Do Elephants Think?: And Why it Matters

Elephants stroke and lay brush on a dead friend
Elephants stroke and lay brush on a dead friend

I stopped eating meat on Thanksgiving Day, 1996.  I wish I had done it earlier.  I did it for ethical reasons, not health issues.  It’s always struck me that vertebrate animals have consciousness and, as sentient creatures, feel pain.  I’ve been around them enough to know they feature personalities from somber to gregarious, suspicious to fawning.  Despite what you hear about sheep, I had one that was quite the bully.  I’m not censuring those who eat meat. It’s simply a personal decision I made born of compassion, though eventually I might have arrived at the same decision for the sake of the earth, or even for better health.

I love all animals, though most of my life I’ve been a dog person.  I just lost my Bichon buddy several weeks ago after twelve years and though I know time softens grief, he’ll always be somewhere in my thoughts and, certainly, every Bichon  I come across will rekindle memories of my faithful, gentle friend.

In a wider scope, there are undomesticated animals that utterly fascinate me, particularly for their remarkable intelligence, emotion and sensitivity; for instance, apes, whales, dolphins, and elephants.  We know that elephants can weep, mourn for their dead, have long memories, and practice a complex social life.

If elephants have consciousness, and other animals as well, shouldn’t it change how we treat them? Our dilemma stems from our walling ourselves off from them, since anthropomorphizing them, or using words projecting human parity like “love,” “sorrow,” and “regret,” brings them disturbingly close and imposes guilt.  Accordingly, the Canadian government dubs that nation’s annual seal pup clubbing via neutral words like “cull,” “harvest'” or “management plan.”  It’s been said many times that vegetarianism would prosper were we to consider that what we eat may once have possessed a face.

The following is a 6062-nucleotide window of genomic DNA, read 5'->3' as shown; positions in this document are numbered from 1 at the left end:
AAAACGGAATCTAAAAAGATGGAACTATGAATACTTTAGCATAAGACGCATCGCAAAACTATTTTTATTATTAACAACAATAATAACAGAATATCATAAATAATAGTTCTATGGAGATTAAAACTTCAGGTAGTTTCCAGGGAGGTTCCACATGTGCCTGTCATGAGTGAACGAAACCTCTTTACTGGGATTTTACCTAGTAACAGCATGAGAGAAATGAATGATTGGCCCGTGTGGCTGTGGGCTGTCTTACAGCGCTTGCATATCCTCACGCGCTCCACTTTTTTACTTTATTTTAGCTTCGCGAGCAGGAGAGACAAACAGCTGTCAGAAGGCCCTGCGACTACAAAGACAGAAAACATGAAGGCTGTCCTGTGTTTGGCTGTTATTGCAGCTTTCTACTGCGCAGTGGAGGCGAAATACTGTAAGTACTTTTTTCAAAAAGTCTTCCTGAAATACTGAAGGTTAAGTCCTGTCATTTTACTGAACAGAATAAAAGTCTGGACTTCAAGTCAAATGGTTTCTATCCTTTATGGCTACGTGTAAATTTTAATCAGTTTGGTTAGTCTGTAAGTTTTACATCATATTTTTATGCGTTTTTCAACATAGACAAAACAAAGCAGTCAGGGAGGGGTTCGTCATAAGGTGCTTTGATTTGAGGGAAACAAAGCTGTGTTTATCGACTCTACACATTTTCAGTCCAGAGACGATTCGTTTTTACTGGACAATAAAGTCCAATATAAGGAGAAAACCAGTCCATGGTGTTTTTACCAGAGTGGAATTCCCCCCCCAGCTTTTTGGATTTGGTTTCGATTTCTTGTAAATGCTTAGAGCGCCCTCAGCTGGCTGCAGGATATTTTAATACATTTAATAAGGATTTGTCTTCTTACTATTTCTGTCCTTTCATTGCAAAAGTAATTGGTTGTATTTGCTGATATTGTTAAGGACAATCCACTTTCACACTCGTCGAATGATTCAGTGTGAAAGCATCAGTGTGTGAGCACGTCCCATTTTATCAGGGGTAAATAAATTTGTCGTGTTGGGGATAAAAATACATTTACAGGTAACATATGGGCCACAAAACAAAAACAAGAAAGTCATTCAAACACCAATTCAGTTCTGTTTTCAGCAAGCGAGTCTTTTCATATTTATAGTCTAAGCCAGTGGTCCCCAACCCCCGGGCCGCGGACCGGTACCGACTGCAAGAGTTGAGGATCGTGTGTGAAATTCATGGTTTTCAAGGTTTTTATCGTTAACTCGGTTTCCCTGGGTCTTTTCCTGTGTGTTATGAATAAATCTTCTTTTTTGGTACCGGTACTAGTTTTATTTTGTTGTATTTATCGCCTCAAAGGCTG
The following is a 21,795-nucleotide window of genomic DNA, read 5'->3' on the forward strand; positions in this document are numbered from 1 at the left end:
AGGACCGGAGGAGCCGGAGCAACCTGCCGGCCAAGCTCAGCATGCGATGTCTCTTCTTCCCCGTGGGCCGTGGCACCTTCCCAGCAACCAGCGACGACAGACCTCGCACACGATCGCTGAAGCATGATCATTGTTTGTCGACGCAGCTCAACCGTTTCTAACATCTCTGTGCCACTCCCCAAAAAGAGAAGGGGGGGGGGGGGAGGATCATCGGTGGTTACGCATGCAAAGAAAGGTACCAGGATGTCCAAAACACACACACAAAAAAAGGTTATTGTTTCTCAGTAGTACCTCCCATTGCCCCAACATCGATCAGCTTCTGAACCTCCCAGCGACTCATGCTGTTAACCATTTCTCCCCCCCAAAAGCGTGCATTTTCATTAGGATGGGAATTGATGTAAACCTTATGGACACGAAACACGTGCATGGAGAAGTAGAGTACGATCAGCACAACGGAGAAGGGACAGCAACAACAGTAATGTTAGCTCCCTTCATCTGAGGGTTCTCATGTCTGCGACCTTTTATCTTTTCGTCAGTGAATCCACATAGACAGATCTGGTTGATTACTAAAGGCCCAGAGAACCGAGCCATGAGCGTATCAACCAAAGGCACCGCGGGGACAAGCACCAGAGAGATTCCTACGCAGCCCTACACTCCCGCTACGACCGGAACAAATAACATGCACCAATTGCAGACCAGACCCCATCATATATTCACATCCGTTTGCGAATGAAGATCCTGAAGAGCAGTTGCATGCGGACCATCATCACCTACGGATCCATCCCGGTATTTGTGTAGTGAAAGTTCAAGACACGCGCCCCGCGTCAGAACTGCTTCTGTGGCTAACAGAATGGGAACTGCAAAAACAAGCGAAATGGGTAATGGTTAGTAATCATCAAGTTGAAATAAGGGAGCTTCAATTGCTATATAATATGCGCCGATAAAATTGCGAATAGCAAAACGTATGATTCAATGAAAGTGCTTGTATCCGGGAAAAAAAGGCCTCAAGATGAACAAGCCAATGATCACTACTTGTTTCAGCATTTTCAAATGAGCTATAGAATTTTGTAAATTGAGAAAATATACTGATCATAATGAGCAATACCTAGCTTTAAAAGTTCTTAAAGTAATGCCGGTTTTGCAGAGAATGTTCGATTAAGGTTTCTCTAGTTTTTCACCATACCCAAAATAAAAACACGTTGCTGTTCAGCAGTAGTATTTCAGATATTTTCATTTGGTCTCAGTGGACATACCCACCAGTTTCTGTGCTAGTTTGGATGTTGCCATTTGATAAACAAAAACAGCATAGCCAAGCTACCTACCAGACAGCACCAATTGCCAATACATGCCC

Of course there are those who regard ameliorative efforts to change the lot of animals from prey and product to fellow creatures and companions as an attack on humanity’s rightful role to primacy and a romp in sensitivity.  After all, they’re “simply” animals and we’ve been eating them from prerecorded history, though it begs the question and may point to our ecological follies in substituting anthropocentrism for a rational alternative underscored by climate change.

In an extended, informative analysis, “Do Elephants Have Souls?,” published in The New Atlantis (Winter/Spring 2013), ” managing editor Caitrin Nicol prodigiously uncovers evidence that elephants indeed think with all its implications.

Elephants are among those few animals (dolphins, the great apes, magpies, and man) who recognize themselves in a mirror.

While they may not have refined tools like we do, they’ll employ grass to clean their ears; can dig ponds, subsequently camouflage them with bark and grass.

Nicol tells us that domesticated Asian elephants are known to plug their bells with mud to slip past their human sentries at night and fetch banana treats.